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Lethbridge Herald Newspaper Archives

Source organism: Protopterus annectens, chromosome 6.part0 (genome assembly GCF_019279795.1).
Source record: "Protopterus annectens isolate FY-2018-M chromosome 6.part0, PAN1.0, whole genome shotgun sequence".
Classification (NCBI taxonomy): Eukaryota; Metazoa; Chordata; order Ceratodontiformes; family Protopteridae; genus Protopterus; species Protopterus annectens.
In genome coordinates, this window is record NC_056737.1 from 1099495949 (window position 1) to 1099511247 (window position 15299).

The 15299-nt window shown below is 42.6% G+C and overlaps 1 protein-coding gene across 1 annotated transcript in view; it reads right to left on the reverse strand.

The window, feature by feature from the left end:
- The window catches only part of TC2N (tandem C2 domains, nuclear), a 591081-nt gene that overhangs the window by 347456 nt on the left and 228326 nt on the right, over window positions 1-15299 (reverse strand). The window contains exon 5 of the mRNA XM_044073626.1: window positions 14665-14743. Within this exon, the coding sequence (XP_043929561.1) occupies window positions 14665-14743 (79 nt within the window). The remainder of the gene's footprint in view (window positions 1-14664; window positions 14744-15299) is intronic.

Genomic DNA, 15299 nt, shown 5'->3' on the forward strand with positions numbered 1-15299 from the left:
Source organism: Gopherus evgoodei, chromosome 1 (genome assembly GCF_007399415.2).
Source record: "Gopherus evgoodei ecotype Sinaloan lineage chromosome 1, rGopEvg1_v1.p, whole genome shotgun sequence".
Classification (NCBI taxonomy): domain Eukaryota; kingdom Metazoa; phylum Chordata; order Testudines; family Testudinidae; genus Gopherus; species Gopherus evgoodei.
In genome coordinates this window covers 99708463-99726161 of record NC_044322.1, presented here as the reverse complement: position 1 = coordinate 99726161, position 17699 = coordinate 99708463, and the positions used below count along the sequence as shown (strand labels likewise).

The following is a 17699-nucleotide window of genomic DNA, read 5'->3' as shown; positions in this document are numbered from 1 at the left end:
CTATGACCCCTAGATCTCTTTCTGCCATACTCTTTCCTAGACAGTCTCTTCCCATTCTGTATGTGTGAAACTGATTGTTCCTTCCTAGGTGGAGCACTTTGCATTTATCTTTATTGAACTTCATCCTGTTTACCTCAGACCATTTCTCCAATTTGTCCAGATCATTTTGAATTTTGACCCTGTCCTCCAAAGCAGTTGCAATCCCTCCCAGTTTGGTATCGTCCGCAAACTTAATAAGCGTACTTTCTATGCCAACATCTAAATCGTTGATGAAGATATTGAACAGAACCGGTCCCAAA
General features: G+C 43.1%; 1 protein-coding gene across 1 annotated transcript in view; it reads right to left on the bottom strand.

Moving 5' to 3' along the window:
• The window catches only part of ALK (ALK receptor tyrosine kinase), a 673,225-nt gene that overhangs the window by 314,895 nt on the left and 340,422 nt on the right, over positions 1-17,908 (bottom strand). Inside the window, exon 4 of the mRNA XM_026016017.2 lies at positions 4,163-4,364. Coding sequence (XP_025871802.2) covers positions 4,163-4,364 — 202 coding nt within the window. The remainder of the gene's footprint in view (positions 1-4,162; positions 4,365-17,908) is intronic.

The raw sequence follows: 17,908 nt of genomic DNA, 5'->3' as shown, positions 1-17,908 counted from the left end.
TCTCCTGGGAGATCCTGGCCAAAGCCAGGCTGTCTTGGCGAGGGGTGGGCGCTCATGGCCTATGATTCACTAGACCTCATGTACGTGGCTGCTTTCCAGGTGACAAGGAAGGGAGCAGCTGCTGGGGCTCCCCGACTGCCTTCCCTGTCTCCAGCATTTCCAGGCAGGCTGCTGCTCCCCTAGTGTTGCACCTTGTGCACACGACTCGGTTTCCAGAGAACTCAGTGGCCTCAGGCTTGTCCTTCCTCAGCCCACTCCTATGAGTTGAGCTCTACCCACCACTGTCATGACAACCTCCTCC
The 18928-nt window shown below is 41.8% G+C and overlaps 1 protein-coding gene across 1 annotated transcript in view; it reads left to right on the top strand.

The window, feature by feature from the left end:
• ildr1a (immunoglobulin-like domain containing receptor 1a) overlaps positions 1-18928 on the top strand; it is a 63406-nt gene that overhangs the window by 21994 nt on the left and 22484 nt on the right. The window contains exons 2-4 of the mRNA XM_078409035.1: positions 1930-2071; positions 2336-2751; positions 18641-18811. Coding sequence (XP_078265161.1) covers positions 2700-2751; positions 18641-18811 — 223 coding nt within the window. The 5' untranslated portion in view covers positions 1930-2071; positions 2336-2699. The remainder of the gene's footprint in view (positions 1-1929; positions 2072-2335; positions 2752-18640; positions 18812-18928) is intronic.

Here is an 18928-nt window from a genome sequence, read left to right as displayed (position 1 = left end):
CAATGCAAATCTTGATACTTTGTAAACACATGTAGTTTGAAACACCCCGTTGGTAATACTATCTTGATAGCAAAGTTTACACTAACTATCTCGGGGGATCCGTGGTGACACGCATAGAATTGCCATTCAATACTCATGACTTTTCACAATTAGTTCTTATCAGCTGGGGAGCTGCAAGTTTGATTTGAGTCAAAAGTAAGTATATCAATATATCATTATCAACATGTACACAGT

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Lethbridge Herald, The (Newspaper) - March 26, 1974, Lethbridge, Alberta Stock prices drop in light trading TORONTO (CP) Prices on the Toronto stock market tended lower in light mid- morning trading today. The industrial index, consid- ered the main indicator of market trend, was up .02 to 220.25. Golds fell 13.5 to 556.99, base metals .91 to 104.94 and western oils .68 to 256.39. Volume by lla.m. was shares, up from at the same time Monday. Declines led advances 198 to 127 with 208 issues unchanged. Communication, real estate, chemical and steel sectors of the market were among those to decline while construction and material, paper and forest, general manufacturing and bank groups were among gainers. Crown Life fell 1 to Dome Pete 1 to 139, Hugh Russel A Vz to Cambridge Leaseholds Vt to and First City Financial to Camflo was off to Hudson Bay Mining to and Lake Shore Mines Vz to Alberta Eastern slipped to Voyager and Ram Pete fivecents to Royal Bank rose to Alcan V8 to and Canadian Imperial Bank V8 to Tara added to Roman to Canada Northwest Vi to and United Canso to The Hcwid- March LETHBHIOQE HERALD-19 Business hogs from Lethbridge area Japan, Cuba to buy Alberta pork Stocks Miscellaneous Market trends MONTREAL (CP) Prices were generally higher in light trading on the Montreal Stock Exchange today. Volume at 11 a.m. was 457.000 shares, compared with.598.440 shares ill the same time Monday Banks rose .68 to 284.15, utilities .49 to 147.39 and the composite .13 to 228.59 while industrials fell .07 to 243.16 Papers remained unchanged at 138 95 International Paper rose to and Gulf Oil Canada to 134% while TransCanada Pipe Lines fell 3% to Texaco Canada Hi to and Slelco to Among speculative issues, Gaspe Quebec Mines dropped one cent to on a volume of 24.600 shares traded VANCOUVER Prices were down in light trading Monday on the Vancouver Stock Exchange. Volume at the close was shares. In the industrials. Jolly Jumper led trading, closing .30 up at on volume of 21.300 shares Newmark Resources was down .09 at on 12.100. lonarc Smelter was unchanged at .80 on 4.000. Captain International was unchanged at .40 on Lancer was down .05 at 50. and Canterra Developments was unchanged at '.25. In the mines. Consolidated Coast Silver was up .02 at .44 on Colt Resources was up .04 at .75 on Geo-Dyne Resources was unchanged at ..21 on 38.000. Brendon was down 01 at .45 on 32.000, Alice Lake was up .03 at 33 and Avino was down. .01 at .50. In the oils. Davenport was down .03 at 78 on 36.100, Payette River was down .02 at .33 on Payette Warrants A were Unchanged at .13 'ion 14.500. Vargas was up .02 at .17 on Cox-Ex was down .01 at .39 and Plains Pete was unchanged at .19. NEW YORK (AP) Prices showed little change in the stock market today as the lethargy that gripped the market about a week ago deepened. The noon Dow Jones average of 30 industrials inched up .08 to 881 10 but declines had a small lead over advances in very light trading on the New York Stock Exchange. Trans World down to i. was the NYSE's most-active stock Golds lost ground as bullion prices receded in Europe. Homestake was off to and Giant Yellowknife Mines slipped >4 The NYSE's noon index of all its listed common stocks was up .08 to Among Canadian issues on the NYSE. Alcan rose to Seagrams 'A to and Mclntyre 14 to Canadian Pacific was unchanged at while 'Dome Mines fell 1% to Hudson Bay to and Hiram Walker to livestock Lethbridge There were no cattle sales Monday due to the weekly sale of weaner and feeder hogs. Sales 975 hogs All- classes of weaner and feeder hogs met an indifferent demand. Prices to lower in spots. Weaners to Light feeders under 100 ibs. 21.50 to toJ30Ubs. Calgary Heavy feeders over 130 Ibs. 31.75 to All prices per head. Light feeders under 100 Ibs. sold from 30 to 36.25 cwt. Heavy feeders over 100 IBs. 25 to 28.25 cwt. Bred sows and gilts 55 to per head. Bores 65 to per head Butcher hogs sold Monday at the Lethbridge yards 41.55 to 42 10 base price.' CALGARY (CP) Receipts to 11 a.m. Tuesday at the Calgary public stockyards totalled 1.150 head practically all slaughter steers and heiferjs Trade was dull with a narrow demand. Slaughter steers, sold 50 cents or more lower. Heifers were steady for quality.. Cows'., were scarce, selling fully steadjrtostrong. Steer arid heifer' prices included the beef quality premium. Steers. Al. A2: 48.50 to 50.10. A3: 46 50 to 48.50. Heifers. Al. A2: 47 to 48.50. A3'45 to 47. Cows. Dl. D2: 3650 to 38. D3: 34.50 to 36. D4: 2B to 34. No replacement cattle or stock calves were on offer Hogs fob to 11 a.m 40.65. J Vancouver, Calgary, Midland Dougherty j, WESTERN OILS Sandwell AND 4.75 3 Afton TrimSc 7 50 Albany West Cdn Seed 4 20 Westfield-Min 1.34 Western A Pfd Ashland White Yukon 9.12ft 1 Alta East PIPE LINE STOCKS BP Alta Gas A 13.00 Brenda Alta Gas Pfd 6325 Can Alta Nat Gas 19.50 t Cdn Ex Inland Nat Gas 9 75 Cdn Gaz Metro e'25 Cdn Ind Gas Gaz Metro A Pfd 64 50> Cdn Long N and C Gas 1225 N and C Gas B Pfd 23 50 Cdn .Pacific Trans 10.75 Dome Tr-Canada Pipe 31 50 Tr-Can A Pfd 5825 Fort Tr-Can B Pfd 37.75 Giant Tr-Can Pipe War 445 i Gibraltar WC Trans WC Trans Wts 3 60 Gt Plains Gt Cdn Oil CALGARY 10.12ft Acroll Aft Lochiel Barons Oils 09 Lytton N. Continental '02 Noble Mines i North Cdn Oils 1 Western Warner 40 500 VANCOUVER 17.50 MINES Pancdn Pete Pan Atlas Explorations .32 13.62ft iBathurst Norsemines 1 31 Dankoe 330 Pinnacle Place Davenport 75 .43 Dolly Varden 37 Ponder Ranger Equitorial Res! [13 36.75 Lornex 8 50 Scurry Rain Northair Mines 16.50 Primer. 08 Pyramid n Total Pete Ulster Pete United Canso West Pete West Decalta Silver Standard 2 39 1.13 Valley Copper 825 INDUSTRIALS 6.00 Columbia Brewing 270 7.12ft Key Industries .15 Wardair i 35 Acres Ltd Aquitaine BC Sugar A Pfd Block Bros Cdn Pac Inv August Pete 48 29.12ft Plains Pete "13 13.00 Ponderary Explorations .95 3.65 Stampede Int'l Res .80 Com Cap Corp Carling O'Keefe A Pfd Carting O'Keefe B Pfd Crestbrook Ind Crowsnest Ind Falcon Copper Fand M Trust Genstar Global Com MUTUAL FUNDS 22.50 All Cdn. Compound 654 711 27.50 All Cdn. Dividend 686 745 9-50 All Cdn. Ventures 346 27.00 Amer Growth Fund 4 69 515 12.25 A.G.F. Special 2.46 5.75 Cdn Invest Fund 504 552 Collective Mutual 5.24 575 30.00 cmhwlth Inter 1382 Home A Home B Hud Bay Co Hud Bay Oil Hud Bay A Pfd Hugh Russell C Pfd Husky Oil Husky B Pfd Husky D War Husky E War Hys of Canada Inter Prov Pipe inter Prov Steel Kaiser Res Kaiser Res Wts Loblaw C Pfd Magnasonics Pacific Pete Pac West Air Pe-Ben Oilfield Serv .Rainierjnc 'fioyanrust Cmnwlth Leverage 3.29 48.00 Cmnwlth Venture 603 lnvestors 6.40 7.03 43.00 Corp Invest St Fund 4.80 5.27 7? en Dreyfus Fund U.S. 10.80 11.84 01 en Great Pacific 4.70 5.14 Grp Income Shares 309 340 40.37ft Growlh Equity ?51 825 Invest Growth Fund 12.27 1341 Investors Mutual 5.82 6.37 ieS Mutual Accum 6.12 673 6.50 Mutual Growth Fund 3.17 349 "at Resources 4.94 5.43 3-40 N.W. Cdn 5.56 6.11 1.46 N.W. Growth 474 521 I'S! Principal Growth 4.55 S.OO Royfund 6.90 7.18 Templeton Growth 7.81 856 United Accum 4.60 5.05 Universal Savings 802 882 9717.x. 5.85 6.43 27.37 A Vanguard 6.18 6.77 Herald Legislature Bureau EDMONTON A huge sale of pork to Japan by Alberta producers and Canada's first major sale in recent years of pork to Cuba were announced in the legislature Monday. Agriculture Minister Hugh Homer said a deal for hogs to be-supplied to Japan over the next two years was sealed Monday. The hogs would be shipped as "boneless pork." About of the hogs will come from the Lethbridge area. Meanwhile, Canada Packers closed a "very substantial" spot sale to Cuba. The details were not disclosed. Some of the fresh frozen pork has already been shipped to the socialist Caribbean Island and the balance should be on its way by the beginning of May, Bruce Robertson, Edmonton area manager for Canada Packers, said. "To my knowledge it, is the first major sale from Canada or he said in terming prospects for future sales as good. Ed Schultz, general manager of the Alberta Hog A Iberia gov 9t has power to delay pipeline project EDMONTON (CP) The Alberta government has the power to delay work on a proposed pipeline to transport gas south from the Arctic, Environment Minister Bill Yurko said Monday. Applications to construct the pipeline were submitted last week to Ottawa and Washington but Mr. Yurko told the legislature Alberta too has a voice in the project. Public hearings will be held on the environmental effects of the pipeline, as required by the Land Surface Reclamation and Conservation Act, he told Walter Buck (SC Clover "It will have to meet every aspect and requirement of that act." The proposed pipeline would also have to satisfy an "environmental impact assessment" that all necessary measures are being taken to prevent damage to land and water, he said. In addition, the social effects of the massive project would be assessed and would likely be the subject of numerous briefs at the public hearings, the minister said, Mr. Yurko added in an interview that Alberta does not have the power to stop the project, if it wanted to, but Warning issued on oil price rises Toronto mines, industrials (Supplied by Richardson Securities of Canada) Winnipeg grain WINNIPEG (CP) Prices continued to tumble at mid-session today on the Winnipeg Commodity Exchange. Some buyer interest was expressed in rye. but actual sales were few and far between. Rapeseed and were quiet.' Flax was spread wide in prices, from unchanged to down the 30-cent-a- hushcl trading limit. Rapeseed also showed a wide spread, from unchanged to I3'z cents lower. Rye was easier By between three cents and IP, cents a bushel, with most losses centred on early months. Monday's volume of trade was 48 000 bushels of flax. 610.000 of rapeseed and 589.000 of rye. Mid-session prices: Flax: May 30 lower 10.73'iA- July 29 lower 10JIB: Oct. 20 lower 957B- Nov. unchanged 9.40A. Rapeseed Vancouver: March I3'i lower June 2'z lower 6.42'iB: Scot Pi lower 608B: Nov. 9'z lower S.IKr'dB: Jan. 8 lower 3.81. Rapeseed Thunder Bav. .May 10 lower July 13 lower 6.10A- Oct unchanged 6.0BA. Nov. 13 lower S 85A-' Dec. 3 lower 5.82A Rye- May llai lower 2.72- July ll'a lower 2.63: Oct. 8 lower 2.51 A: Dec 3 lower 2 50A Grain quotes Monday basis Lakrhead: High Lmr dose Flax May _ _ 1060 1050 1050 Oct Nov m Hamted Vaacomr Mar 660 615 645 Sep 617 WB'i Nw 616 598 998 389 Tfcaoder Bay May 660 643 613 Jly SB 623 S3 Ort 606 __ :VM Dec 385 301 jKia, 2S2 Otl 277 Z89 JSS On- 253 Hogprlcts EDMONTON (CP) Average prices to 11 a.m. Tuesday provided by the Alberta Hog producers Marketing Board Monday prices in Brackets: Edmonton: 40.70 (42.77) Calgary: 40.65 (42.84) Red Deer: 41.20 (42 53) Grande Prairie: 3975 (41.67) Lloydminster: Nil (41.101 Fairview: Nil (41.75) Lethbridge: Nil (41.89) Fort Macleod: Nil (41.55) Hogs- sold to 11 a m. 682. total Monday. 11.990 average 42.56. Sows average 30.70. Chicago CHICAGO (AP) The major commodity futures came under active selling pressure on the nation's major exchanges Monday and many closed sharply lower. On the board of trade, limit declines were posted hi soybeans, com. oats soybean oil. plywood, and silver Wheat prices also were sharply lower at the final bell. Heavy losses also were posted on the Chicago Mercantile Exchange. Nearlv all live cattle options dosed with limits declines, and live hogs were down as much as a hundrcdweichL Pork belly futures fell sharply and shell eggs were down up to ITS points Silver, copper, sugar, cotton and coffee futures appeared to move hi the direction of tendon markets. Copper Ml along with silver and sugar under rather active liquidation abroad Buyer interest was verv light domestically. Grain quotations Mondav Cam. May 2.S3'.. Jal Sen 2S43j. Mar 2 71 Oats May I 36. Jal I Jfc Sep 1.40 I 39' a IXHUOON KAPi Ckwmg in pounds sterling a metric ion. silver jfi pence a tooy ounce: Coaper-Sprt I.U75-J.1W; Wares 1.U2-U13 futures J.J7S- MONTREAL VrnltH Stoics dollar S740 United Kingdom paaag I1SS.R. m Csmarthwi funds 2WS-2W.5. fotorw s 3M f trtares 232-2J3; 3 months Z2Z.S 50 Acme Advocate Asb. ,k Akaitcho BC Forest 1-45 B.C Sugar A z.25 Bow Vallay ind 1.65 Cable Broulan Bethlehem i Bovis Brunswick Can. NW Land Canada Tung. Cassiar Central CAE Ind 4-3IV4 Carting O'Keefe 1-83 Chemcell 5.37ft can Cellulose 7.12ft cal Power 3-50 Coron Credit 10.87ft CWN Gas 1-00 Cdn Ind Chimo Conwest !Cons. Rambler Coin Lake Cochenour Craigmont Dickenson Mines Denison Mines Cdn Marconi 4-75 Cdn Vickers 2.92 Chrysler -26 CPR 2.00 Cominco 5.75 Cons Bathurst Cons Gas 48-25 Oist Seagrams Dome Mines Discovery Mines East Malartic East Sullivan Domtar 2.25 Dom Textile 8.25 Dom Stores 3.40 Dome Pete 59.50 Dofasco Frobex First Maritimes Giant Y.K. Granduc Hollinger Glen Mobile .66 Grt Cdn -Oil 20.00 General Motors 2-85 Grt Lakes Paper 40.50 Gulf Oil Hudson Bay MAS Hydra Ex. Iron Greyhound 1.10 Hawker Sid 4-10 Hiram Walker ISO Johet Quebec Kerr Huron Imperial Oil 15.00 Imasca Key Int Nickel Labrador Lake Shore Langfs int Pipe 6.62ft Inv Grp A ,14ft iu Intl Madsen R L Malartic G.F. Martin McNeety Maclntyre ind Accept 2.37 Kaps .43 Kelly Douglas A 53.50 Laurentide Loeb Midrim Intern Mogul Nu West Loblaw A 9.62ft Metropolitan 11.37ft Massey Ferg New Noranda McMill Bloed -31 Moore Corp 51.12ft Molsons A 8.37ft Molsons B Nachurs Pine Point Placer Dev. Pax North Cent 24.00 Power Corp 1.35 Price Co Quebec Peyto Rayrock Rothmans .28ft Shell CDA Rio Algom Roman Corp. Sherrm Gordon Steep Simpsons 11.75 Simp Sears 73.25 Steel of Cdn 2.88 Selkirk A 8-00 Texaco Corp. Trad Grp A Tdctnont United Trans Mtn Pipe 18.75 Trans Cdn Pipe iWCStCJfl MiftQS WH Copper Mines Wrjght Haigi Union Carbide 3.90 Union Union Oil unite) Sisooe Versatile Mtq 455 Westeel Wessons INDUSTRIALS A West Cdn Alcttn Algoma Bee Atoo. itxS Agra BANKS 6.87ft Cdn imperial 9.62ft Montreal Ben 25 Nova Scotia Brascan Royal BC Tor Dom 15.75 20.00 21.50 29.37'V 15.75 10.25 3.50 6.87ft 23.50 2.30 9.75 19.00 3.50 17.50 18.25 16.62ft 32.12ft 27.75 17.00 44.25 42.00 26.75 11.00 14.25 39.00 31.75 6.75 10.12ft 50.00 25.00 34.87ft 17.12ft 6.87ft 52.75 29.50 38.87ft 32.25 35.50 20.87ft 8.50 18.62ft 18.00 4.20 10.12ft 3.90 6.50 14.75 18.37ft 31.75 50.12ft 23.00 22.00 8.62ft 12.25 12.25 7.62ft 14.37ft 8.62ft TORONTO (CP) The world's monetary system might be severely shaken if crude .oil prices continue to Farmers get fuel price aid EDMONTON (CP) A distribution allowance- on marked fuel has been announced by Dr. Hugh Homer, minister of agriculture, to relieve farmers from rising fuel costs. The minister said the distribution allowance of five- cents-per-gallon for fuel used for farm purposes will come into effect May 1. This will result in cushioning farm fuel price increases when and if they occur. 'The allowance will be administered by the fuel oil tax branch of- the treasury department through regular mechanisms of the taxing system. rise, says the latest edition of the Ontario Economic Review. "Already the balance of payments of west European countries, Japan and many developing countries are dangerously the report says. The review estimates that United States oil imports will be 540 million tons in 1980 and 730 million tons in 1985, constituting between 50 and 70 per cent of the total current production of the Persian Gulf area and North Africa. "International competition for Persian Gulf oil will also contribute to further price escalation and it is not totally unrealistic to assume that by 1985 the price of crude oil might be as high as a barrel." it says. But the U.S. and Canada is expected to fare better than western Europe, where the problem is much more immediate, the report says. COLDEST SPOT Snag, Yukon, has been the coldest spot in North America- 81 degrees below zero was recorded there in 1947. could certainly delay construction of the Alberta portion until all the government's environmental conditions have been met. The pipeline proposed by a 27-member consortium of Canadian and United States companies known as Arctic Gas, would move 4.5 billion cubic feet of natural gas a day from the Arctic up the Mackenzie River and then south through western Alberta to the U.S. Mr. Yurko said most of the consortium's environmental studies have concentrated on the effect of the pipeline on the -delicate Arctic environment. Work had still to be done on the effect in Alberta. The proposed line of 48 inches in diameter would be the largest gas pipeline ever built in Alberta, he said. Public hearings were not yet firmly scheduled but would be set within a year and held within two years "to give all Albertans an opportunity to determine the social and environmental effects of such a project." Producers Marketing Board in Edmonton, told The Herald this morning about 130 provincial hog producers are Blocked into the. two-year forward contract for "pork shipments to Japan. This is the second sale of its type. The first sale in 1973 was for hogs over a three- year period involving six producers. Mr. Schultz said the new Japanese deal will mean about million to the producers during the two years. The purchase was made by Gainer's Ltd. in Edmonton. The top price for the contract is per hundred pounds liveweight. A floor price of per hundred pounds was also set to protect the producer. TOP LEVEL PRICE Mr. Schultz said the hog price would remain at the top level as long as feed barley prices remained above per bushel. Barley is now selling at about per bushel. The selling price for hogs would drop on a sliding scale down to the per Hundred pound limit as barley prices dropped, to a minimum limit of per bushel. Even if barley drops lower, the hog price won't. Mr. Schultz said everybody benefits from the sale. The forward contract for foreign sale is designed allow for increased hog production in the province without disturbing the domestic market price. The foreign buyer is happy because t he is assured of a stable supply. The Canadian consumer will how escape price competition with foreign buyers of-pork because those buyers won't have to use the daily Canadian market to fill their supplies. Cattlemen to seek gov't change in beef subsidy TORONTO (CP) A delegation from the Canadian Cattlemen's Association will meet Fe'deral Agriculture Minister Eugene Wfaelan in Ottawa Thursday to ask for changes in the government's method of assisting beef producers through subsidies instituted last week. Association manager Charles Gracey said Monday the delegation will reiterate its objection to subsidies and its preference for reciprocal tariffs on United States beef but. if the subsidy program is to be continued, it will ask for changes in the way it operates. One request will be that the subsidies, now a hundredweight on Grade A cattle, be extended to Grades B and C without increasing the total spending. Mr. Gracey said the subsidy to the top grade causes distortion in the market for "lower grades, and producers of these are worse off than before. Grade A cattle account for 71 per cent of sales; Grade B, 3.8 per cent; and Grade C, 4.5 per cent. The association also will ask the government to. eliminate its plans to drop category 4 and category 3 of Grade A beef from the subsidy on April 6 and April 13, respectively. 'This would ruin the marketplace." Mr. Gracey said. The categories are based on relative fatness, and Mr. Gracey said it is impossible to determine them with complete accuracy in live animals. 7 maJr only bcrn accord for filing, hy a srcnritirs anlhonly tit stirh I'lvvinrr. Calgary Power Ltd. First Mortgage Bonds, Series due 1994 April I. 1974 IIMlure Price: 99.75 and accrued interest i, In .her .Nilscujua rfmhidi may be horn die ami oilier dealers as max lawfully offer these securities in thit Merrill Lynch, Royal Securities Limited 30.25 1987% 3850 3687% 4012% A. K. A mew (Jo. Umilrrf Dominion Securities CDornoraliuii Harris Partners Limited N'robitl Thomson Securities Limited Pit field. Mackay, A Itimjlcd Afnr. (StjptfMkyi York Chrysler Otrpont Genevan Motors 26.00 3362ft MONTREAL (CP) VS. dollar in Jerms Csmsfliam funds at won loin was 3-50 al H-W. Pound rterfcru: was op auoo JO 51-WO. In NPW OK Canadian dollar down P nip 24 at S237 1-30 HarvesHer Kerm Copper MwUgwrnery Ward Sears Exxon Texas Gtrtf Texas Co Wox Corporatfori 5175 28.62ft 39.00 ?5.62ft 87.75 83.00 3437ft 89.25 WoolwoTth 1762ft Westm0hoiwe Bee 25.75 US Gen< Tel Elec 53 12ft TORONTO AVERAGES 20 Industrials 250 63 up .40 20 Golds 552 9f down 10 Base 104.74 down 1.11 15 Western Ofls 2S6 17 down 90 Volume NEW YORK AVERAGES 20 industrials 88438 up 20 Rails 192 96 up .74 65 Stocks 276.53 up 89 Volume Rirhaniwn Securities of Canada Incorporated Midland. Dohcrly l.imitrd Bell, Gouinlork (Gardiner, 1 Umitrd Fry Mills Sprncc Uraitrd Braubicn Inr. Tannrr Limiitd Motlgcll Lid. Bonftard. Lid. Mrad C Limited Co. iJmilrri Mcljrod, Youiifr. Urir X l.imitrd linw. and Drnlon Limited Owhran Murray Umiird Inc. GooflTrion, Robert A Cirlinas Ltd. illoiighby and Company Mmilnl Srotia Bond Company l.imilnl ;